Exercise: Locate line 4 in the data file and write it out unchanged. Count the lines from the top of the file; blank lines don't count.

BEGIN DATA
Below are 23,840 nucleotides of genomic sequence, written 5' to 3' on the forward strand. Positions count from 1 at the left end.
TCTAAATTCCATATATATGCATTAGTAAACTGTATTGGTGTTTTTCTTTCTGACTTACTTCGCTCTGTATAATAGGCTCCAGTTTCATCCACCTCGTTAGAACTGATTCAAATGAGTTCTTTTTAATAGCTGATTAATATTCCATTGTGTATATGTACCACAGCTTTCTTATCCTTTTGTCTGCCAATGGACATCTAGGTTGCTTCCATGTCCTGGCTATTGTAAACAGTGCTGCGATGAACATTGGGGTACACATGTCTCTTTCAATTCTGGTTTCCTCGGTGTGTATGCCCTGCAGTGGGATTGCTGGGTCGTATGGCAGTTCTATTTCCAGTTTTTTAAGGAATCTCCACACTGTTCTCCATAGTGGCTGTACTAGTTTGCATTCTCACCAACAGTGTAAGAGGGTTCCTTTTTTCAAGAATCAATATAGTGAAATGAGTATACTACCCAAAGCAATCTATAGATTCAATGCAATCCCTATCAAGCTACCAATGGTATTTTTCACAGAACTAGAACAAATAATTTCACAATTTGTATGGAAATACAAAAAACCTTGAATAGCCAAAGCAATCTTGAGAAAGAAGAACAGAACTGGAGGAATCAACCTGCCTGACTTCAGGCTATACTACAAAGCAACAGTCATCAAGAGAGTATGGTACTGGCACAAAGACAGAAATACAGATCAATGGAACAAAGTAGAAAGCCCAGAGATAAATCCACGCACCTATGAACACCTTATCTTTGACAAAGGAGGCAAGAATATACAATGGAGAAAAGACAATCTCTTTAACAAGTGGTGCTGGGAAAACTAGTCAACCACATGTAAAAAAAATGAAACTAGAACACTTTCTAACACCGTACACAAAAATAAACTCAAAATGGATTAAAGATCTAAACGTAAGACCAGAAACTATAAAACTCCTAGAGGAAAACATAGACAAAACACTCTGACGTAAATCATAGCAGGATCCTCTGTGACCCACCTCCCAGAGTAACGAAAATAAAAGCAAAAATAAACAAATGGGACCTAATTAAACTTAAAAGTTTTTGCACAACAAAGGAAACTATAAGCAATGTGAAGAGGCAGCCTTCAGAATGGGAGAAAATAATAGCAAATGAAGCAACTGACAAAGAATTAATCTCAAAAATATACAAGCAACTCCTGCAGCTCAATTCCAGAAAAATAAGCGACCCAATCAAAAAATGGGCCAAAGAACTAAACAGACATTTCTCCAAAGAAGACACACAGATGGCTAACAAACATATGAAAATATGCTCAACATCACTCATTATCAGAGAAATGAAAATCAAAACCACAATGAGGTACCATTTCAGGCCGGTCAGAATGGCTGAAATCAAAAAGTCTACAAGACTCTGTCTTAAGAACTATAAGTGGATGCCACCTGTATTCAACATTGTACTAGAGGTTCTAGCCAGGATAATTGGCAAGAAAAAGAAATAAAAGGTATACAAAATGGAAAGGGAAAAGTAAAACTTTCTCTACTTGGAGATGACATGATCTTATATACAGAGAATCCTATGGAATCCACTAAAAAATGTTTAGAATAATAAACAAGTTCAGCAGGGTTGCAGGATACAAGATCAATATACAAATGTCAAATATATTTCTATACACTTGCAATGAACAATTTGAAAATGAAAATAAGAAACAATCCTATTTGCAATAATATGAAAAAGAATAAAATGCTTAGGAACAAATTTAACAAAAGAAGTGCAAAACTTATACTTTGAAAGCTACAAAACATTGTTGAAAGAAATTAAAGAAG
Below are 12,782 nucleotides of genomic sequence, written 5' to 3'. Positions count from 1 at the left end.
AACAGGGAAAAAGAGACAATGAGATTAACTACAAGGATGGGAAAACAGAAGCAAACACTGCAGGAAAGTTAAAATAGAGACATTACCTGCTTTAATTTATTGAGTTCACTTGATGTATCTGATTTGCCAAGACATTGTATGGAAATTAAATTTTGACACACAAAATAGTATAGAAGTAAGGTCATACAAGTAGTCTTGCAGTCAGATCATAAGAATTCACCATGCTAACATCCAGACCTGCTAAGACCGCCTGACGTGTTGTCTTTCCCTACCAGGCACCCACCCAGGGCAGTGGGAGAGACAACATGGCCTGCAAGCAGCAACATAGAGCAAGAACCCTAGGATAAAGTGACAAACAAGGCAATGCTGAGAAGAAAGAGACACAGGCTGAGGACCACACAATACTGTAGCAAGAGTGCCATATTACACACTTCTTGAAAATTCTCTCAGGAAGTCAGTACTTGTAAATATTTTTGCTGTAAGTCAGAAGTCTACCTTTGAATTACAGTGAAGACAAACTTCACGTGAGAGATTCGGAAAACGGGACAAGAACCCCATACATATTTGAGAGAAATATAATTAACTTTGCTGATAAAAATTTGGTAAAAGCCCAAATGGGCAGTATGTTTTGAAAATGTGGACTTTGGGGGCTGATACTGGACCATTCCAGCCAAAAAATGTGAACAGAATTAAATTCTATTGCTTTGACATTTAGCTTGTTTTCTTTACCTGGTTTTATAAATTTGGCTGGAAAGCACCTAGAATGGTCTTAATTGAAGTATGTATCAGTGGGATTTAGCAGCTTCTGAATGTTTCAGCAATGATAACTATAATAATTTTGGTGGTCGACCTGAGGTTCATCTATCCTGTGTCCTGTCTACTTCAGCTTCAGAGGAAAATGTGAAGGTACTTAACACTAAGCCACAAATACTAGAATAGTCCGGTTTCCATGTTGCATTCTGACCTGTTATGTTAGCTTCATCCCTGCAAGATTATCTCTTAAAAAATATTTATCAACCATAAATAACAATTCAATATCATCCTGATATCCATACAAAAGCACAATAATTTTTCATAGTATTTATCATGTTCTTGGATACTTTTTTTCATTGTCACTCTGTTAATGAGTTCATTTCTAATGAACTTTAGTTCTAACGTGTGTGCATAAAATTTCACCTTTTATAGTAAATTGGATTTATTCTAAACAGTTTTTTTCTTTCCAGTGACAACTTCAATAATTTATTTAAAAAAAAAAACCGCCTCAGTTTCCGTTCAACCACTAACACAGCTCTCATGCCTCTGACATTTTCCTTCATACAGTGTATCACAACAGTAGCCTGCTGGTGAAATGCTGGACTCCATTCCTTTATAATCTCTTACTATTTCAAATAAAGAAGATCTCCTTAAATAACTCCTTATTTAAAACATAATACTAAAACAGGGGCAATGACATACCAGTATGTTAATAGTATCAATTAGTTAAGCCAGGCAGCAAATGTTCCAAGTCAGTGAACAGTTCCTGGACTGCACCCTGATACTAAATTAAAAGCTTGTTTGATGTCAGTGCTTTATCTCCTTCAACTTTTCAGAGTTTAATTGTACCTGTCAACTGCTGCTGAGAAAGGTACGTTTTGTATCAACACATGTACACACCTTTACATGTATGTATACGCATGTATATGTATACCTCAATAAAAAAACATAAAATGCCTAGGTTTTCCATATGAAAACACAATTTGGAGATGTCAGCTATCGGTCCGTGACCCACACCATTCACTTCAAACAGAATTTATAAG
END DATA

AACAGGGAAAAAGAGACAATGAGATTAACTACAAGGATGGGAAAACAGAAGCAAACACTGCAGGAAAGTTAAAATAGAGACATTACCTGCTTTAATTTATTGAGTTCACTTGATGTATCTGATTTGCCAAGACATTGTATGGAAATTAAATTTTGACACACAAAATAGTATAGAAGTAAGGTCATACAAGTAGTCTTGCAGTCAGATCATAAGAATTCACCATGCTAACATCCAGACCTGCTAAGACCGCCTGACGTGTTGTCTTTCCCTACCAGGCACCCACCCAGGGCAGTGGGAGAGACAACATGGCCTGCAAGCAGCAACATAGAGCAAGAACCCTAGGATAAAGTGACAAACAAGGCAATGCTGAGAAGAAAGAGACACAGGCTGAGGACCACACAATACTGTAGCAAGAGTGCCATATTACACACTTCTTGAAAATTCTCTCAGGAAGTCAGTACTTGTAAATATTTTTGCTGTAAGTCAGAAGTCTACCTTTGAATTACAGTGAAGACAAACTTCACGTGAGAGATTCGGAAAACGGGACAAGAACCCCATACATATTTGAGAGAAATATAATTAACTTTGCTGATAAAAATTTGGTAAAAGCCCAAATGGGCAGTATGTTTTGAAAATGTGGACTTTGGGGGCTGATACTGGACCATTCCAGCCAAAAAATGTGAACAGAATTAAATTCTATTGCTTTGACATTTAGCTTGTTTTCTTTACCTGGTTTTATAAATTTGGCTGGAAAGCACCTAGAATGGTCTTAATTGAAGTATGTATCAGTGGGATTTAGCAGCTTCTGAATGTTTCAGCAATGATAACTATAATAATTTTGGTGGTCGACCTGAGGTTCATCTATCCTGTGTCCTGTCTACTTCAGCTTCAGAGGAAAATGTGAAGGTACTTAACACTAAGCCACAAATACTAGAATAGTCCGGTTTCCATGTTGCATTCTGACCTGTTATGTTAGCTTCATCCCTGCAAGATTATCTCTTAAAAAATATTTATCAACCATAAATAACAATTCAATATCATCCTGATATCCATACAAAAGCACAATAATTTTTCATAGTATTTATCATGTTCTTGGATACTTTTTTTCATTGTCACTCTGTTAATGAGTTCATTTCTAATGAACTTTAGTTCTAACGTGTGTGCATAAAATTTCACCTTTTATAGTAAATTGGATTTATTCTAAACAGTTTTTTTCTTTCCAGTGACAACTTCAATAATTTATTTAAAAAAAAAAACCGCCTCAGTTTCCGTTCAACCACTAACACAGCTCTCATGCCTCTGACATTTTCCTTCATACAGTGTATCACAACAGTAGCCTGCTGGTGAAATGCTGGACTCCATTCCTTTATAATCTCTTACTATTTCAAATAAAGAAGATCTCCTTAAATAACTCCTTATTTAAAACATAATACTAAAACAGGGGCAATGACATACCAGTATGTTAATAGTATCAATTAGTTAAGCCAGGCAGCAAATGTTCCAAGTCAGTGAACAGTTCCTGGACTGCACCCTGATACTAAATTAAAAGCTTGTTTGATGTCAGTGCTTTATCTCCTTCAACTTTTCAGAGTTTAATTGTACCTGTCAACTGCTGCTGAGAAAGGTACGTTTTGTATCAACACATGTACACACCTTTACATGTATGTATACGCATGTATATGTATACCTCAATAAAAAAACATAAAATGCCTAGGTTTTCCATATGAAAACACAATTTGGAGATGTCAGCTATCGGTCCGTGACCCACACCATTCACTTCAAACAGAATTTATAAG